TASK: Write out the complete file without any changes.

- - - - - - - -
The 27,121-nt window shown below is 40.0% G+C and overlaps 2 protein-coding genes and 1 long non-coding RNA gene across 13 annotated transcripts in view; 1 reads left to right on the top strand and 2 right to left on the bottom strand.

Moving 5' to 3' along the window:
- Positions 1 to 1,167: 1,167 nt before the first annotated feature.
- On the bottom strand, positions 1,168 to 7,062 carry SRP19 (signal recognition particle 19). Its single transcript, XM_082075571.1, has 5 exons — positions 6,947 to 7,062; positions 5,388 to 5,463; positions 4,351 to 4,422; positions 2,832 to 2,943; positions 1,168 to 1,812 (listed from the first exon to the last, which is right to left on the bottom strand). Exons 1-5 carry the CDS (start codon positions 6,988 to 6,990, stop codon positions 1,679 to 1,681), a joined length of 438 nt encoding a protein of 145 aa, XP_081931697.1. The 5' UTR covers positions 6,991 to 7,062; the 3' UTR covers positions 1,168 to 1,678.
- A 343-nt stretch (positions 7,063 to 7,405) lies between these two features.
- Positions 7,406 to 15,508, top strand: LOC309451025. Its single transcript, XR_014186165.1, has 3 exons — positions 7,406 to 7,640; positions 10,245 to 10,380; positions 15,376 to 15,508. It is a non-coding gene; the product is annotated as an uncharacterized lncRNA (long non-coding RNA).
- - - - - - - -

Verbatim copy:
The 27,121-nt window shown below is 40.0% G+C and overlaps 2 protein-coding genes and 1 long non-coding RNA gene across 13 annotated transcripts in view; 1 reads left to right on the top strand and 2 right to left on the bottom strand.

Moving 5' to 3' along the window:
- Positions 1 to 1,167: 1,167 nt before the first annotated feature.
- On the bottom strand, positions 1,168 to 7,062 carry SRP19 (signal recognition particle 19). Its single transcript, XM_082075571.1, has 5 exons — positions 6,947 to 7,062; positions 5,388 to 5,463; positions 4,351 to 4,422; positions 2,832 to 2,943; positions 1,168 to 1,812 (listed from the first exon to the last, which is right to left on the bottom strand). Exons 1-5 carry the CDS (start codon positions 6,988 to 6,990, stop codon positions 1,679 to 1,681), a joined length of 438 nt encoding a protein of 145 aa, XP_081931697.1. The 5' UTR covers positions 6,991 to 7,062; the 3' UTR covers positions 1,168 to 1,678.
- A 343-nt stretch (positions 7,063 to 7,405) lies between these two features.
- Positions 7,406 to 15,508, top strand: LOC309451025. Its single transcript, XR_014186165.1, has 3 exons — positions 7,406 to 7,640; positions 10,245 to 10,380; positions 15,376 to 15,508. It is a non-coding gene; the product is annotated as an uncharacterized lncRNA (long non-coding RNA).